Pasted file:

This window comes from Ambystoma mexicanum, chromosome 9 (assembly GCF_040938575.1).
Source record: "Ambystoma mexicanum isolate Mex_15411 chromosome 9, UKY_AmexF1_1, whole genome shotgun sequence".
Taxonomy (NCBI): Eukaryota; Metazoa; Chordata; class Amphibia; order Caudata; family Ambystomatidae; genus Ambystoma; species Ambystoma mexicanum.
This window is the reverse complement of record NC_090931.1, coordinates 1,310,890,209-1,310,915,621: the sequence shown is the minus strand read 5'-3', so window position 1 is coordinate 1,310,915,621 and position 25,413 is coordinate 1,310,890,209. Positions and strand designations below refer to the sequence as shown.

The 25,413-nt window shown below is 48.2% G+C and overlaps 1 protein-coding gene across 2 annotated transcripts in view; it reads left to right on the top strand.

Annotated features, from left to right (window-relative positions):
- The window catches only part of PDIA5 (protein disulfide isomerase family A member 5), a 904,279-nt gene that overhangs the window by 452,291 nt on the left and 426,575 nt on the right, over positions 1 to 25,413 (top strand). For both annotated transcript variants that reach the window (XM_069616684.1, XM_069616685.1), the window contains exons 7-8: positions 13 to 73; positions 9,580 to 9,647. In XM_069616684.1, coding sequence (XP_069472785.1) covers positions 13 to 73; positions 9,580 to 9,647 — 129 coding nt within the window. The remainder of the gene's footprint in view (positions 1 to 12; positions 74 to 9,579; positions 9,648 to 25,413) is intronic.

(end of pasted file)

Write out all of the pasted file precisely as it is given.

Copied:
This window comes from Ambystoma mexicanum, chromosome 9 (assembly GCF_040938575.1).
Source record: "Ambystoma mexicanum isolate Mex_15411 chromosome 9, UKY_AmexF1_1, whole genome shotgun sequence".
Taxonomy (NCBI): Eukaryota; Metazoa; Chordata; class Amphibia; order Caudata; family Ambystomatidae; genus Ambystoma; species Ambystoma mexicanum.
This window is the reverse complement of record NC_090931.1, coordinates 1,310,890,209-1,310,915,621: the sequence shown is the minus strand read 5'-3', so window position 1 is coordinate 1,310,915,621 and position 25,413 is coordinate 1,310,890,209. Positions and strand designations below refer to the sequence as shown.

The 25,413-nt window shown below is 48.2% G+C and overlaps 1 protein-coding gene across 2 annotated transcripts in view; it reads left to right on the top strand.

Annotated features, from left to right (window-relative positions):
- The window catches only part of PDIA5 (protein disulfide isomerase family A member 5), a 904,279-nt gene that overhangs the window by 452,291 nt on the left and 426,575 nt on the right, over positions 1 to 25,413 (top strand). For both annotated transcript variants that reach the window (XM_069616684.1, XM_069616685.1), the window contains exons 7-8: positions 13 to 73; positions 9,580 to 9,647. In XM_069616684.1, coding sequence (XP_069472785.1) covers positions 13 to 73; positions 9,580 to 9,647 — 129 coding nt within the window. The remainder of the gene's footprint in view (positions 1 to 12; positions 74 to 9,579; positions 9,648 to 25,413) is intronic.